Looks like a cast brass adapter not a wrought copper adapter. It will not crush. it will come out.

    Would you replace it with a copper or brass adapter? Does it matter which one in this case?
  • EdTheHeaterMan
    EdTheHeaterMan Member Posts: 8,056
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    Thank you all for the ideas!


    Looks like a cast brass adapter not a wrought copper adapter. It will not crush. it will come out.

    Would you replace it with a copper or brass adapter? Does it matter which one in this case?
    You can use either. You can even re-use the one you take out if you can get it apart and clean it up.

    Getting it connected to that pipe that goes into the wall isn't going to be fun. You might want to look into renting a ProPress tool and a copper press by male adaptor https://www.supplyhouse.com/JW-50016-3-4-Press-x-Male-Copper-Adapter?_br_psugg_q=3/4+press+x+male and perhaps a press elbow if you can un-sweat the solder elbow on the pipe going into the wall.

    Edward Young Retired

    After you make that expensive repair and you still have the same problem, What will you check next?

  • tim smith
    tim smith Member Posts: 2,765
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    bronze male spud x sweat union is what I would probably use. Then if leak or need to pull radiator to fit it in makes it easier.
    MikeAmann
  • tim smith
    tim smith Member Posts: 2,765
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    Or press as others said.
  • oldcastiron
    oldcastiron Member Posts: 16
    edited September 2023
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    I just realized that the copper pipe is 5/8" nominal since it is 3/4" OD. Or it is 3/4" ACR? Going to have to look for some fittings since 5/8 C x 3/4 female isn't common. Or clean the existing one as said earlier.
  • EdTheHeaterMan
    EdTheHeaterMan Member Posts: 8,056
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    When plumbers talk about 3/4" copper by male adaptor and 3/4" copper pipe, they are usually referring to 7/8" OD copper tubing. ACR work is more exacting when it comes to copper tube sizing. What you have in your photo is actually 4/3" ID copper tubing nominally. It actually measures 7/8" OD. depending on where you purchase your fittings, you may want to specify the OD and ID when looking at the fittings. I remember purchasing 7/8“ fittings from United Refrigeration and across the street 3/4” Fittings from FW WEBB. Same part, just different vendor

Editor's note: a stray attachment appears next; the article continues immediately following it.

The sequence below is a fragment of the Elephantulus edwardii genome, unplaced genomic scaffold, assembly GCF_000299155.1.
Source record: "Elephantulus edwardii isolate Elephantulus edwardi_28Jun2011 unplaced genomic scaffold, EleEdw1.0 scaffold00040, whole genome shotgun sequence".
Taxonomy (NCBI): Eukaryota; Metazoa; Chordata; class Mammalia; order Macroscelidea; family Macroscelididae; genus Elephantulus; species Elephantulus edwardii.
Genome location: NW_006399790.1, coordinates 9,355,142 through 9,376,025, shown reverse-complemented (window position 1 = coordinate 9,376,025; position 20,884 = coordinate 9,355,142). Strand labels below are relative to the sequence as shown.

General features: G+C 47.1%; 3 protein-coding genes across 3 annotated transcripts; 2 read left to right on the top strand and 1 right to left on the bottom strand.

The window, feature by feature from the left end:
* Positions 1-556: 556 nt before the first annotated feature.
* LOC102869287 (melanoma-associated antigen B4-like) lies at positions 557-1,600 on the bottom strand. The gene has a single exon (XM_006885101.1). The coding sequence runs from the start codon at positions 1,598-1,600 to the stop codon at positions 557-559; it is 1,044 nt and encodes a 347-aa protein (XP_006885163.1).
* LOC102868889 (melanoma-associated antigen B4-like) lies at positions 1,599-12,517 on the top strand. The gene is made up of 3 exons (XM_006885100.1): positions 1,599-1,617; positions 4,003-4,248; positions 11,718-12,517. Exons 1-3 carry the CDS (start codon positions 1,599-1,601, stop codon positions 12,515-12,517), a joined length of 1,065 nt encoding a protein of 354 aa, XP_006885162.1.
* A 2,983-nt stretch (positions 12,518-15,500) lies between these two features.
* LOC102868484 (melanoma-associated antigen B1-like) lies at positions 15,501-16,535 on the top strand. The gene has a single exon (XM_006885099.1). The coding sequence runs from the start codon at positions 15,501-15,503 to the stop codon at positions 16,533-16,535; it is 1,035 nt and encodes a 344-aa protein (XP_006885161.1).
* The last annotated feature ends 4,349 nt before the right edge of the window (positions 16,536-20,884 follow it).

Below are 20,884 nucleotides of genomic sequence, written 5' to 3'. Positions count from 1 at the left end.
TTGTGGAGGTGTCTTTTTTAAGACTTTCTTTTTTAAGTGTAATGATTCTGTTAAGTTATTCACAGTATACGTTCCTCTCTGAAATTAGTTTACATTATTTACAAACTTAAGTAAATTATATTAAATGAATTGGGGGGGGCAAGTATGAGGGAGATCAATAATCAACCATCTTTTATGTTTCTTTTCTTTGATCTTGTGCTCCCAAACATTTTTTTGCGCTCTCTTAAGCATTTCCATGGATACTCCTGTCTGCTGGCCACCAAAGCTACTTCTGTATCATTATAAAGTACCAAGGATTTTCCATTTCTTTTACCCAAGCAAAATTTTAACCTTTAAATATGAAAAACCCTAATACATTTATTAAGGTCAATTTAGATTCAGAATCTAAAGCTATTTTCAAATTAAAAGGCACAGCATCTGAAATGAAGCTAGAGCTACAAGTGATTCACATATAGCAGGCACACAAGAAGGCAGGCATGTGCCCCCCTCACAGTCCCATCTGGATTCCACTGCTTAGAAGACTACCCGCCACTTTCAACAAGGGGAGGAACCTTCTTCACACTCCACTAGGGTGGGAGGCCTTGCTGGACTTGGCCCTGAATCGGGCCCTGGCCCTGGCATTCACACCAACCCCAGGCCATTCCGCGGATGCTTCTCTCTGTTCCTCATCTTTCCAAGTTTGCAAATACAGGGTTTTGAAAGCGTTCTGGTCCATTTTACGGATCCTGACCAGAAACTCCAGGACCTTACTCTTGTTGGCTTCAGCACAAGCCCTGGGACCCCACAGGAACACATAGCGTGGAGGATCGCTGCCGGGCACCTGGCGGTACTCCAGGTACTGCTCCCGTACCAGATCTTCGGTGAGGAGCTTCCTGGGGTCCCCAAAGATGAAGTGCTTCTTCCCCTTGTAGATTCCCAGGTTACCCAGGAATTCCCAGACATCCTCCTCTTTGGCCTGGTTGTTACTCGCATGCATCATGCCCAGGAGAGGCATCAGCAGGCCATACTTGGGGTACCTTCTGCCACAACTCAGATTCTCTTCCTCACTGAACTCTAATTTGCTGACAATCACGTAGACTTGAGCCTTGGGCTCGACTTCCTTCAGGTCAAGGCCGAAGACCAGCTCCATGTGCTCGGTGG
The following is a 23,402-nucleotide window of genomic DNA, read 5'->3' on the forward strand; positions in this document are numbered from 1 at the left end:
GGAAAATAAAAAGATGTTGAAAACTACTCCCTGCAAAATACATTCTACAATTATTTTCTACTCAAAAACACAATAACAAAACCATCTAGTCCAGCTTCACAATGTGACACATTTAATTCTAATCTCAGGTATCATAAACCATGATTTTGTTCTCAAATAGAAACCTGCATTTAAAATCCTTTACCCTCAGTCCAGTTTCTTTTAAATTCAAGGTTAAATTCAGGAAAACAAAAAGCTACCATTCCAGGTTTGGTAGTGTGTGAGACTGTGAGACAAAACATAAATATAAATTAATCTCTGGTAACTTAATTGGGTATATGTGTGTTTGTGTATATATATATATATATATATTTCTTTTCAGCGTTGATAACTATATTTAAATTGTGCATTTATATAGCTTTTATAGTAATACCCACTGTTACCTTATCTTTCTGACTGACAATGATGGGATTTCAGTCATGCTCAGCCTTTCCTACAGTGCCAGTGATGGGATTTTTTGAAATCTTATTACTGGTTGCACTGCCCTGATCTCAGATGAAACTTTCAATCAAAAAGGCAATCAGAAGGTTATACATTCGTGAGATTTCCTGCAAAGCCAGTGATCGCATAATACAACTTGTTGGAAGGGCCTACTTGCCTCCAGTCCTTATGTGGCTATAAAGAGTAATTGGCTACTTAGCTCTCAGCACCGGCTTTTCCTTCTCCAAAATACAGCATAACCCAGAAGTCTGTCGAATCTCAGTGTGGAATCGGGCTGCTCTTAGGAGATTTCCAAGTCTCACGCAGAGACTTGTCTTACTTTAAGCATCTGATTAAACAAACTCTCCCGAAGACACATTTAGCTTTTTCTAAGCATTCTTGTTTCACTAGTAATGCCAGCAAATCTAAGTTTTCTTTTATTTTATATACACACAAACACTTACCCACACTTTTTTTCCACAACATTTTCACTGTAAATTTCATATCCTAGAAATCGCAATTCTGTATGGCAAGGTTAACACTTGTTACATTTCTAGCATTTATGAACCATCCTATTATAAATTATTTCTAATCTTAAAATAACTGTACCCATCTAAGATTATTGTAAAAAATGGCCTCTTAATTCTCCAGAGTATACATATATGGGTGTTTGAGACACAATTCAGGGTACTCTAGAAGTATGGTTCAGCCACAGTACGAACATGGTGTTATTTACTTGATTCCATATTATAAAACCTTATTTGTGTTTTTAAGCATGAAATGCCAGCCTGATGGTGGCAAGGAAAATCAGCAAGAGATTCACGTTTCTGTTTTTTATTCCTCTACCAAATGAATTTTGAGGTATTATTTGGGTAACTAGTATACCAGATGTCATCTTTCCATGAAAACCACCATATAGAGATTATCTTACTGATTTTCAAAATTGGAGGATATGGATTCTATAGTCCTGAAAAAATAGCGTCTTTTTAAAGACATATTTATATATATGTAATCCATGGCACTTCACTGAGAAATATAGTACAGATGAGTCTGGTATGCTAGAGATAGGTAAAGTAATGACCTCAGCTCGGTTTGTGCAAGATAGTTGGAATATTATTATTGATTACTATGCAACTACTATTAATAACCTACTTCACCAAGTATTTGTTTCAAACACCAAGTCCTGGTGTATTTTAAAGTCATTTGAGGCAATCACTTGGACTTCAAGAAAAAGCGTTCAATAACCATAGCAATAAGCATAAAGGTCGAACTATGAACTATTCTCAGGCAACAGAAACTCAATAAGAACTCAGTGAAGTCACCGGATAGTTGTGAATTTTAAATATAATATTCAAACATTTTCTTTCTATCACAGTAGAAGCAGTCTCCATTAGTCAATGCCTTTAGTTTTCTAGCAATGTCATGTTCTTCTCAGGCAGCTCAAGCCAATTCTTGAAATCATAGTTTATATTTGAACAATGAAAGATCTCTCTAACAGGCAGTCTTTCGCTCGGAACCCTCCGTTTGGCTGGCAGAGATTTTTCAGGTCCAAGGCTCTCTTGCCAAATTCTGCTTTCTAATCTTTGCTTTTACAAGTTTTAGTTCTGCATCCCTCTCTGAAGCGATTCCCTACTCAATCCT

Edward Young Retired

    After you make that expensive repair and you still have the same problem, What will you check next?

  • Mad Dog_2
    Mad Dog_2 Member Posts: 7,103
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    Forget reusing the old one.  You do that when it's 1am and you have to restore heat.  Solder, Press..whatever u wish, but new please...Mad Dog 🐕 
    oldcastiron
  • oldcastiron
    oldcastiron Member Posts: 16
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    When plumbers talk about 3/4" copper by male adaptor and 3/4" copper pipe, they are usually referring to 7/8" OD copper tubing. ACR work is more exacting when it comes to copper tube sizing. What you have in your photo is actually 4/3" ID copper tubing nominally. It actually measures 7/8" OD. depending on where you purchase your fittings, you may want to specify the OD and ID when looking at the fittings. I remember purchasing 7/8“ fittings from United Refrigeration and across the street 3/4” Fittings from FW WEBB. Same part, just different vendor

    You're right. I measured it again and it is in fact 3/4" nominal, 7/8" OD.
  • oldcastiron
    oldcastiron Member Posts: 16
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    I got my 1-1/16" combination wrench today and the box end did the trick wonderfully. Loosened like butter with no effort. Now I just need to find the time to do some soldering. I'm going to use the $7 wrought copper adapter since that's what I have and the out-of-stock brass alternative would be $21. Unless there is a major reason not to use it. I'll be out of town this weekend but I'll try it out early next week.